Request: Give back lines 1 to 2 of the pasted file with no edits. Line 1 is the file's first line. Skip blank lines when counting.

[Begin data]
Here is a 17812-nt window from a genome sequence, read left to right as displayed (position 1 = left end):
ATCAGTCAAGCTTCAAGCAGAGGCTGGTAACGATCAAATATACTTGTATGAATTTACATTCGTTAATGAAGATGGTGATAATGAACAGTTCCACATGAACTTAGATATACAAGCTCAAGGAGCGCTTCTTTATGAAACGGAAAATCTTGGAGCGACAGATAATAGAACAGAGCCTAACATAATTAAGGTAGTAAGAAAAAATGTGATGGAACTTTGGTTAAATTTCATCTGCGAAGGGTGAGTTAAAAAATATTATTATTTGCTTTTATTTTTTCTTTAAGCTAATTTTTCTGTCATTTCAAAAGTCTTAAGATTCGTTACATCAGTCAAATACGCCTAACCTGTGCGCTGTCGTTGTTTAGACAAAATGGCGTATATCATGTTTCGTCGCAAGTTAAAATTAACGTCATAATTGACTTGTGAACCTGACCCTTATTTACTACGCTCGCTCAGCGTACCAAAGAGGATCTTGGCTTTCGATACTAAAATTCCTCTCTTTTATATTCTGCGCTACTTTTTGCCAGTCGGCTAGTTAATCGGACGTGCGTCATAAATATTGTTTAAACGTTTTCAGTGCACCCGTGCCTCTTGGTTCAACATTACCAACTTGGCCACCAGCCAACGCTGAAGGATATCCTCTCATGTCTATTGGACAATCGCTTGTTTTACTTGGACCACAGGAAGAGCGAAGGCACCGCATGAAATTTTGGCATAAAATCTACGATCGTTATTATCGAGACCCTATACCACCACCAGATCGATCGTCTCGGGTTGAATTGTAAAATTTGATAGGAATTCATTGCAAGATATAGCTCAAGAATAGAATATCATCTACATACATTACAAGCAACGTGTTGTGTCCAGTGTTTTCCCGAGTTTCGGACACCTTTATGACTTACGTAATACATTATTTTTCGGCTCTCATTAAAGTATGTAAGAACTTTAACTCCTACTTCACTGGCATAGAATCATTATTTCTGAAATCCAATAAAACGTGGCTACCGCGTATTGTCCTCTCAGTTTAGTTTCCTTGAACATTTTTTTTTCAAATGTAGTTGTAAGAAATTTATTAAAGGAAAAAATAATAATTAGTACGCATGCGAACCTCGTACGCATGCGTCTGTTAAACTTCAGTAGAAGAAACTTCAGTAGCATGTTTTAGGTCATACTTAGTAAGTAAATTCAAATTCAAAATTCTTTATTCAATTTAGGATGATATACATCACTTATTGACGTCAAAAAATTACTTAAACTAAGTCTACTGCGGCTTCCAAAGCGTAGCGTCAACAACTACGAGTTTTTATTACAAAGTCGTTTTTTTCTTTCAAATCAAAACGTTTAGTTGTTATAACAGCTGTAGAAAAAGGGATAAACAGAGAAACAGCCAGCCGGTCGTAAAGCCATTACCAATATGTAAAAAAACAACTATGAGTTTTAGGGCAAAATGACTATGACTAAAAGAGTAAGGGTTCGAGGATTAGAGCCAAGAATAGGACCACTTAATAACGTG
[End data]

Here is a 17812-nt window from a genome sequence, read left to right as displayed (position 1 = left end):
ATCAGTCAAGCTTCAAGCAGAGGCTGGTAACGATCAAATATACTTGTATGAATTTACATTCGTTAATGAAGATGGTGATAATGAACAGTTCCACATGAACTTAGATATACAAGCTCAAGGAGCGCTTCTTTATGAAACGGAAAATCTTGGAGCGACAGATAATAGAACAGAGCCTAACATAATTAAGGTAGTAAGAAAAAATGTGATGGAACTTTGGTTAAATTTCATCTGCGAAGGGTGAGTTAAAAAATATTATTATTTGCTTTTATTTTTTCTTTAAGCTAATTTTTCTGTCATTTCAAAAGTCTTAAGATTCGTTACATCAGTCAAATACGCCTAACCTGTGCGCTGTCGTTGTTTAGACAAAATGGCGTATATCATGTTTCGTCGCAAGTTAAAATTAACGTCATAATTGACTTGTGAACCTGACCCTTATTTACTACGCTCGCTCAGCGTACCAAAGAGGATCTTGGCTTTCGATACTAAAATTCCTCTCTTTTATATTCTGCGCTACTTTTTGCCAGTCGGCTAGTTAATCGGACGTGCGTCATAAATATTGTTTAAACGTTTTCAGTGCACCCGTGCCTCTTGGTTCAACATTACCAACTTGGCCACCAGCCAACGCTGAAGGATATCCTCTCATGTCTATTGGACAATCGCTTGTTTTACTTGGACCACAGGAAGAGCGAAGGCACCGCATGAAATTTTGGCATAAAATCTACGATCGTTATTATCGAGACCCTATACCACCACCAGATCGATCGTCTCGGGTTGAATTGTAAAATTTGATAGGAATTCATTGCAAGATATAGCTCAAGAATAGAATATCATCTACATACATTACAAGCAACGTGTTGTGTCCAGTGTTTTCCCGAGTTTCGGACACCTTTATGACTTACGTAATACATTATTTTTCGGCTCTCATTAAAGTATGTAAGAACTTTAACTCCTACTTCACTGGCATAGAATCATTATTTCTGAAATCCAATAAAACGTGGCTACCGCGTATTGTCCTCTCAGTTTAGTTTCCTTGAACATTTTTTTTTCAAATGTAGTTGTAAGAAATTTATTAAAGGAAAAAATAATAATTAGTACGCATGCGAACCTCGTACGCATGCGTCTGTTAAACTTCAGTAGAAGAAACTTCAGTAGCATGTTTTAGGTCATACTTAGTAAGTAAATTCAAATTCAAAATTCTTTATTCAATTTAGGATGATATACATCACTTATTGACGTCAAAAAATTACTTAAACTAAGTCTACTGCGGCTTCCAAAGCGTAGCGTCAACAACTACGAGTTTTTATTACAAAGTCGTTTTTTTCTTTCAAATCAAAACGTTTAGTTGTTATAACAGCTGTAGAAAAAGGGATAAACAGAGAAACAGCCAGCCGGTCGTAAAGCCATTACCAATATGTAAAAAAACAACTATGAGTTTTAGGGCAAAATGACTATGACTAAAAGAGTAAGGGTTCGAGGATTAGAGCCAAGAATAGGACCACTTAATAACGTG